|Dec 26, 2012, 09:59 AM|
WLtoys V922 6-Channel CP Flybarless Helicopter Mini-Review
I have always wanted a 6-channel flybarless micro helicopter. Things did not turn out well when I got a near dead-on-arrival Solo Pro 180. When I got news that WLtoys would be releasing one, I told myself - I must get it! There had been much speculations on V922. The main advantage seems to be its low cost and (apparently) suitable for beginners; but it has several disadvantages such as a incompatible with 9X, the accompanied transmitter is non-programmable, and the tail (apparently) does not hold well. The focus of this review is to examine the advantages and disadvantages of this 6CH FBL micro helicopter. Let’s check out the packaging!
The package is well protected by tape and foam wrapping.
The box looks pretty attractive too.
And after opening the foam packaging, I saw my baby sleeping cozily in his cot!
V922 vs the Rest
The V922 looks great!
I took him out and compared with his older brother.
They are about the same size.
Obviously the younger brother looks better without the flybar. But that fat chin could be improved though.
And let’s see how small he is when standing besides a 450-sized helicopter.
What are you looking at?
V922 Close Ups
This time round, no more “Corter” but I found WLtoys trademark hidden on the rotor blades.
The swashplate came perfectly level out-of-the-box! No further tweaking of the linkage rods is needed.
The tail motor holder looks sturdy, much better than the V911. The big tail blades looks like it should be capable of holding the tail as the helicopter executes pitch pumps.
The receiver board with the flybarless system is mounted vertically.
The sample I received is labelled CYH100-V1.4 2011-12-13.
Even though the three linear servos are covered by the canopy, they are likely to get dirty after some time.
Some parts of the helicopter could be improved. The four grommets on the canopy fall off very easily. They are tiny and would be lost very easily. The skids are extremely soft. It’s just as soft as the skids found on the first generation of V911. The body frame is also soft and flexes when slight amount of force is applied. I could flex the receiver board and I wonder if this would affect the flybarless system.
When I examined the main rotor blades, they seem to be rather loose, and I had to tighten just a little bit. The canopy is made from soft plastic film, and mine cracked after a bad crash. The tail boom could be improved as it cracked after a crash too. My non-stock battery does not fit snuggly into the battery bay, and I’m worried that the battery movement may affect the flybarless system.
The transmitter is a big leap from the previous E728. It looks and feels like a hobby grade transmitter.
It supports Modes 1 to 4 - throttle and/or rudder can be on the left or right stick. Be sure to verify the mode of the transmitter before flight. Mine came as Mode 4 and I needed to press and hold the “Down” button to toggle to Mode 1.
The transmitter feels sturdy and grippy. This is especially important for a micro CP helicopter. You want to hold the transmitter firmly so you can focus flying the tiny helicopter.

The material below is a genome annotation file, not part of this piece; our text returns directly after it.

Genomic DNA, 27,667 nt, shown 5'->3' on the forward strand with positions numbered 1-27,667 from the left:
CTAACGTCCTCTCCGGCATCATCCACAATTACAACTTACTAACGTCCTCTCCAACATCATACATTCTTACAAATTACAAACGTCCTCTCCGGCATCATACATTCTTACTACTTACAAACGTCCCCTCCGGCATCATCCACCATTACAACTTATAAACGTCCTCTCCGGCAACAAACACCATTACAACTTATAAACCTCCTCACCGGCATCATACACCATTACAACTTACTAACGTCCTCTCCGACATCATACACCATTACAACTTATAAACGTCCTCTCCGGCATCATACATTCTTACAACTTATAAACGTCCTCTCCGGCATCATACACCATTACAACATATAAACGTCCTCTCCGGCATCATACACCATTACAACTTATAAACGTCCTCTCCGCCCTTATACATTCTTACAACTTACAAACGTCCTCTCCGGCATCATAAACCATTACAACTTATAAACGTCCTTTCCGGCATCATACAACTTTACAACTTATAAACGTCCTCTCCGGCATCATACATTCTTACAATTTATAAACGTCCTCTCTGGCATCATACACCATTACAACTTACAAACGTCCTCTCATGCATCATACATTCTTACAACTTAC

As DHL does not allow the stock lipo batteries to be shipped with the RTF package, I had to fly mine with Turnigy Nanotech 300mAh 1S 35C 3.7V (for mCPX) batteries that I had bought from HobbyKing.
The package came with two charging cables that allow the batteries to be charged through the Walkera Losi ports. This is the exact same connector found on batteries for Solo Pro 100, 125, V939, Mini Pet, etc.
While I could charge them with the stock charger, I don’t think I’d wanna do that. I have two ways to connect the batteries to my Turnigy Accucell-6 (similar to B6 IMAX).
The first way is to use a parallel charging harness.
The second way is use a 3x1S charging harness.
The mCPX Nanotechs resemble the Solo Pro 100 Nanotechs that I bought for my V939.
Top: Nanotech for quads; bottom: Nanotech for mCPX.
Nanotech battery for my quad inserted into the V922
I have no difficulty inserting the Nanotech battery for my quads into the V922 battery bay. To use these batteries, I’d have to change the power connector that is soldered to the board.
Normal vs Idle-Up
The first thing I did upon powering up the helicopter, was to visually examine the pitch settings. Yes, the swash is nicely leveled so no additional work is required. The following photos show throttle stick position vs pitch angles. But due to my camera position, the pitch shown in the photos may not appear to be the same as my pitch measurement. My pitch measurements are estimated with a pitch gauge for 450-sized helicopters.
Normal mode, Throttle 0%: Pitch appears to be -2 degrees, or approx. 40%.
Normal mode, Throttle 50%: Pitch appears to be +1 degree, or approx. 55%.
Normal mode, Throttle 100%: Pitch appears to be +7 degrees, or approx. 63%.
Idle-Up, Throttle 0%: Pitch appears to be -11 degrees, or approx. 0%.
Idle-Up, Throttle 50%: Pitch appears to be 0 degrees, or approx. 50%.
Idle-Up, Throttle 100%: Pitch appears to be +11 degrees, or approx. 100%.
Pitch range for elevator and aileron is +/- 6 degrees.
Let me start off with my background. I think I’m an experienced V911 and V929/V939/V949 pilot . I started flying a 450-sized CP helicopter about 6 months ago. While I can fly my KDS 450QS pretty well, I can’t do 3D. This V922 is my first micro CP helicopter, so I am unable to compare its flight characteristics with other similar birds e.g. mCPX or Walkera Mini CP.
This helicopter flies nothing like the V911 or the toy quads that I have experience with. On a scale of 1 (easiest) to 10 (hardest), V911 would be 1, V949 would be 2, V939 would be 3, V929 would be 4, and... V922 would be... 10!
I find it difficult to fly not because it is a CP helicopter, but because of its small size, which makes estimating its movement (for applying counter stick movements) and orientation tough. Maybe I’m just not used to a micro CP helicopter.